Cold-case confession in 1990 death of S. Jersey teen

Steven L. Goff, 41, of Ventnor, in Atlantic County Superior Court on Tuesday. He told the judge, "I was prepared to enter a guilty plea right here and now."
Steven L. Goff, 41, of Ventnor, in Atlantic County Superior Court on Tuesday. He told the judge, "I was prepared to enter a guilty plea right here and now." (TOM GRALISH / Staff Photographer)
Posted: April 04, 2013

Steven L. Goff first landed in jail as a young man who made "bad and stupid decisions" during his "misspent youth," he wrote in an online profile.

Mostly for drug possession and distribution, he noted.

Now, at 41, the Ventnor man is back in jail after he surrendered Monday morning, making a surprise confession to the murder of Frederick Hart, 15, of Galloway Township, nearly 23 years ago.

"I did the crime and I'm prepared to do . . . whatever I gotta do," Goff said at his first court appearance before Atlantic County Superior Court Judge Michael A. Donio in Mays Landing.

"I was prepared to enter a guilty plea right here and now," Goff said.

The judge interrupted, "Whoa, let's back up . . ." advising Goff he had been charged - not yet indicted - and was entitled to a lawyer.

At times crying and struggling to compose himself, Goff said he could not afford a lawyer and would request a public defender only if it expedited the process.

He remains in jail with bail set at $1 million.

Before Goff surrendered, authorities did not know for sure that Hart had been murdered.

Hart disappeared in May 1990, but it was not until December 1991 that a hunter discovered his remains in a wooded area behind the Clubs Condominiums in Galloway Township. By then, the body was so decomposed that authorities could not say conclusively how the teen had died.

Authorities have not said whether Goff told them why he killed Hart, how the two knew each other, or why Goff came forward now.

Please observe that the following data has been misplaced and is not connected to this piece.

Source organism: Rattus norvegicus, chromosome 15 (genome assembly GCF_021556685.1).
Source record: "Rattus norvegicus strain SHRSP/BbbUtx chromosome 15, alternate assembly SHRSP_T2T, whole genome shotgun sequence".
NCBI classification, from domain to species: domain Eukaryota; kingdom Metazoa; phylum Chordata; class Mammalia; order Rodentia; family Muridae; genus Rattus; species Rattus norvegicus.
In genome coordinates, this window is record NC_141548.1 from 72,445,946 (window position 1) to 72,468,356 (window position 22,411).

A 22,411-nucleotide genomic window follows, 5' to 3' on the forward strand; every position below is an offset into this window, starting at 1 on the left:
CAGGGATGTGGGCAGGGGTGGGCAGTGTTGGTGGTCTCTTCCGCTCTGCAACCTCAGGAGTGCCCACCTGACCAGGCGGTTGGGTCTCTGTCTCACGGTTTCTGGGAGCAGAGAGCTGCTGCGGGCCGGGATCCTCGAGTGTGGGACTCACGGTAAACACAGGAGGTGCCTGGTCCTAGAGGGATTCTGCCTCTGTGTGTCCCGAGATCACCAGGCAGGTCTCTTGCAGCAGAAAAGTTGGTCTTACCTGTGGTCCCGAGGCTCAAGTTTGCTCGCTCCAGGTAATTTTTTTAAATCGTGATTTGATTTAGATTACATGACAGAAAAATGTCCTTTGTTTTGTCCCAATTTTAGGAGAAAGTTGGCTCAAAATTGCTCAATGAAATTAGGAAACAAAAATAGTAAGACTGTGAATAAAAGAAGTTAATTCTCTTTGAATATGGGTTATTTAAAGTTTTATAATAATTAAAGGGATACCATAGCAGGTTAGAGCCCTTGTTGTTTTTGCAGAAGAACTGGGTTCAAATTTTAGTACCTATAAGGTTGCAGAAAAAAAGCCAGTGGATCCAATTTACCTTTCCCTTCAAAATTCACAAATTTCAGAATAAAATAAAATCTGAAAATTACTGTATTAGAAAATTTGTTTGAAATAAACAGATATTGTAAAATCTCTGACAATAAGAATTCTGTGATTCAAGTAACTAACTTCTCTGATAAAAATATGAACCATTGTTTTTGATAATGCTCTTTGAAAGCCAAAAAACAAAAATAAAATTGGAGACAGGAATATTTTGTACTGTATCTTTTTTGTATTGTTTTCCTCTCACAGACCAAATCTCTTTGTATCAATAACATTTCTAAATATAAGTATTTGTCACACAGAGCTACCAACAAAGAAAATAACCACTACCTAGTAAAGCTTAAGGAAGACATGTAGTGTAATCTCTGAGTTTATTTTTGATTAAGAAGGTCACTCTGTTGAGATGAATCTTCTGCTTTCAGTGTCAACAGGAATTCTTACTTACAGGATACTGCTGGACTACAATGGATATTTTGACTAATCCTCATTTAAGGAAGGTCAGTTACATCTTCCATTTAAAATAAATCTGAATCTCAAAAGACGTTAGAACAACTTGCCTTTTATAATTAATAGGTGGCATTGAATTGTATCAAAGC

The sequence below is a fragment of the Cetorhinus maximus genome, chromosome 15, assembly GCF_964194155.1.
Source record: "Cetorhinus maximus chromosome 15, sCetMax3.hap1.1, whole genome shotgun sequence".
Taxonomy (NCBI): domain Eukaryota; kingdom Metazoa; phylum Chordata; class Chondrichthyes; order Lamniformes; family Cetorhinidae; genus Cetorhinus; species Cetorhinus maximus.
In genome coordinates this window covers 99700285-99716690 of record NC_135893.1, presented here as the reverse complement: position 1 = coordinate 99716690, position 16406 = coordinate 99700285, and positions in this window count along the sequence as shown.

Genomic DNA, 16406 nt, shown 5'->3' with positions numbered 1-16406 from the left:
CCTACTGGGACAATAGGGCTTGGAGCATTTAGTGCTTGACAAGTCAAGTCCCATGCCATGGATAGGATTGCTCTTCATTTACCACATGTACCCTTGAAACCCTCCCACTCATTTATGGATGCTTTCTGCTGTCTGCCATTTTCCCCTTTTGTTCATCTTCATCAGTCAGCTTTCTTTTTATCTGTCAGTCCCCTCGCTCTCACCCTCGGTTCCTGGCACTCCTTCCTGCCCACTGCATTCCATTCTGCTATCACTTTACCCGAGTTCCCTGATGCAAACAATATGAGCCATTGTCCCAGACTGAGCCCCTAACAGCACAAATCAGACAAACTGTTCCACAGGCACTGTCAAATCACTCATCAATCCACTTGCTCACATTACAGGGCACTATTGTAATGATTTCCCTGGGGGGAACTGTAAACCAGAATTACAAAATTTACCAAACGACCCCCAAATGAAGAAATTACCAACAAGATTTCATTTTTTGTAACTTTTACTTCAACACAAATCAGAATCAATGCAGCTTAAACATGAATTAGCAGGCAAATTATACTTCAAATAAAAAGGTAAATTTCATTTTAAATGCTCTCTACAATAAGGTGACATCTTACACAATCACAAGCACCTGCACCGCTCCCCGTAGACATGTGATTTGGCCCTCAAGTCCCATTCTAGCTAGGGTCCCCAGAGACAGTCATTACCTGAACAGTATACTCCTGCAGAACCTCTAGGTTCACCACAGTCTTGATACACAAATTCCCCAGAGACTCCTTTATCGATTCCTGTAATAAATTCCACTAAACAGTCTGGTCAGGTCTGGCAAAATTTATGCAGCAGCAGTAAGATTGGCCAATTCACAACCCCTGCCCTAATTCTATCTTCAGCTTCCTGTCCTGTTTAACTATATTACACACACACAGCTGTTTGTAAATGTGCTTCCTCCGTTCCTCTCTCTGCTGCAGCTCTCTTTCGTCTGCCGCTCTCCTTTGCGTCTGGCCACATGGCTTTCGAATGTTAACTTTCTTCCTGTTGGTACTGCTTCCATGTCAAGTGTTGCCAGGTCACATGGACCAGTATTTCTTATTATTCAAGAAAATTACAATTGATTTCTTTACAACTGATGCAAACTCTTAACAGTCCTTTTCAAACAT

In his rambling online profile, Goff shares his thoughts on controlling information.

"I firmly believe that information and its control in content, creation and distribution to the masses . . . is more powerful than oil or gold," he wrote on a website for online stock traders.

Monday, Goff walked into the Galloway Police Department and confessed to fatally stabbing Hart on May 7, 1990, when he was 18, authorities said. He is charged with murder and a weapons offense.

On a Twitter account, Goff used a picture of himself and his dog, a beagle mix. A quote beneath the picture says, "You miss 100 percent of the shots you never take."

According to his online profile for Stockpickr!, Goff originally was from Egg Harbor. Police said he most recently lived in an apartment on Hillside Avenue in Ventnor.

In the online profile, he said he worked as a plumber and electrician, and he keeps few friends. He mentions nothing of a family.

Goff detailed that he was in jail from the ages of 18 to 24. Having a felony conviction limited what he could do in life, which angered him because "I have some big ideas . . .," he wrote.

According to state criminal records, Goff's troubles with police began as a teenager. He was charged with burglary in Atlantic County in 1990 and in Burlington County in 1991. He pleaded guilty both times, records show.

In 1992, he was sentenced to a five-year sentence, with a mandatory two years, on a conspiracy charge. He was paroled in 1994.

In the profile, Goff did not include a political affiliation, only, "I'm for the greater good of our species." For religious views, he listed agnostic/atheist, "a man of science and logic, not faith."

His real passion, he wrote, is the stock market. He called himself an "economics junkie."

He also wrote that he dreamed of being discovered for his economic and social strategies and that he would like to work most for Rupert Murdoch or Richard Branson. He called himself a math whiz and wrote, "I would love to teach kids."

As he stood in court Tuesday, his prophecies for his life fell short: that he would make a lot of money, that he would "look toward my future and not worry about my past."

Contact Barbara Boyer

at 856-779-3838,, or follow on Twitter @BBBoyer.

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